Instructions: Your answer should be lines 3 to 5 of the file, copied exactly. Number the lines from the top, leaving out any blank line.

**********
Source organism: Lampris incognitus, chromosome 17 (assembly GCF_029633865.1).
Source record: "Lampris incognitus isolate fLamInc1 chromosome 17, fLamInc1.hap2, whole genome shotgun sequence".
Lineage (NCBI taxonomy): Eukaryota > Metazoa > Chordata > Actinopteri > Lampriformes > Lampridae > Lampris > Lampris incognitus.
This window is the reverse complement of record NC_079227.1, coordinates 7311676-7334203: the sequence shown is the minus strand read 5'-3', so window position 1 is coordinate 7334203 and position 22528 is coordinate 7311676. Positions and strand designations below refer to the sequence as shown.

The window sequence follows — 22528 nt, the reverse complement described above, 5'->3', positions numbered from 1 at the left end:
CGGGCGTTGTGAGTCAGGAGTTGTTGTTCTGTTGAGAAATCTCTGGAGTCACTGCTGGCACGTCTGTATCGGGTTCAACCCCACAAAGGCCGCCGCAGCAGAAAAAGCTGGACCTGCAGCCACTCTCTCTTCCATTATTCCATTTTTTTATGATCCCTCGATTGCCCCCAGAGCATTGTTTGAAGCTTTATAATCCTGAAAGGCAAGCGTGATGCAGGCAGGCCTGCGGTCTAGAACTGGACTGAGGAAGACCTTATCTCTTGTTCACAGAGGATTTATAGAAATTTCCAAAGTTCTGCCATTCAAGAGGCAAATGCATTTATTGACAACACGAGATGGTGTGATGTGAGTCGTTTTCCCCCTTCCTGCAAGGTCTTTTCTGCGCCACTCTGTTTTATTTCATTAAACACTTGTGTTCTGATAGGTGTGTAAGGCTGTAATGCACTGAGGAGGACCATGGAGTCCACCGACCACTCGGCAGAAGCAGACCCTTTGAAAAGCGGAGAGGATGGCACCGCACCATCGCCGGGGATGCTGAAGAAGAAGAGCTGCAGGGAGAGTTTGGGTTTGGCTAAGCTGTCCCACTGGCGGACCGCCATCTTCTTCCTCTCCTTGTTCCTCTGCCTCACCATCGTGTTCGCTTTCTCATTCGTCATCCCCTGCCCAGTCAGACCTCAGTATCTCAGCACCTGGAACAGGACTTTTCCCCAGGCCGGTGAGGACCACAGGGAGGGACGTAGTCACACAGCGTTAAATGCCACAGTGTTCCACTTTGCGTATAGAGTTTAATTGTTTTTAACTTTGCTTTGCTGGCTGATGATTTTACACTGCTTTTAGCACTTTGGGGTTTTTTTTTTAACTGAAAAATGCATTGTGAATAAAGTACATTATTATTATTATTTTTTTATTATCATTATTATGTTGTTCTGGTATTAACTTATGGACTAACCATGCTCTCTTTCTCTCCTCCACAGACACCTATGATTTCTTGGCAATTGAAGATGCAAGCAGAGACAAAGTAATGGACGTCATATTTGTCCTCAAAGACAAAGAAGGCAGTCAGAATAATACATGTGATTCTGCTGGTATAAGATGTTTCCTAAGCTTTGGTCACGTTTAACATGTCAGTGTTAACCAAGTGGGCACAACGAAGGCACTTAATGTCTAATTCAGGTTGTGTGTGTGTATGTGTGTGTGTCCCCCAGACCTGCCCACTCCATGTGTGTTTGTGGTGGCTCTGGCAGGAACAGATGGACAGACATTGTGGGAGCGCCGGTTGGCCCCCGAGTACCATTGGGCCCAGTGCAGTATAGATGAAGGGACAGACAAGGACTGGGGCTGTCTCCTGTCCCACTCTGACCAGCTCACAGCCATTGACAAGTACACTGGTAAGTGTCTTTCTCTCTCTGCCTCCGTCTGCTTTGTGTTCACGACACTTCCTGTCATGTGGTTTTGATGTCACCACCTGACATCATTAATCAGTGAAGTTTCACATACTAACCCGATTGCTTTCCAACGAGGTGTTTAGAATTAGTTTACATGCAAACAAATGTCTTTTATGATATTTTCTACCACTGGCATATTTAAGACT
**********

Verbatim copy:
Lineage (NCBI taxonomy): Eukaryota > Metazoa > Chordata > Actinopteri > Lampriformes > Lampridae > Lampris > Lampris incognitus.
This window is the reverse complement of record NC_079227.1, coordinates 7311676-7334203: the sequence shown is the minus strand read 5'-3', so window position 1 is coordinate 7334203 and position 22528 is coordinate 7311676. Positions and strand designations below refer to the sequence as shown.

The window sequence follows — 22528 nt, the reverse complement described above, 5'->3', positions numbered from 1 at the left end: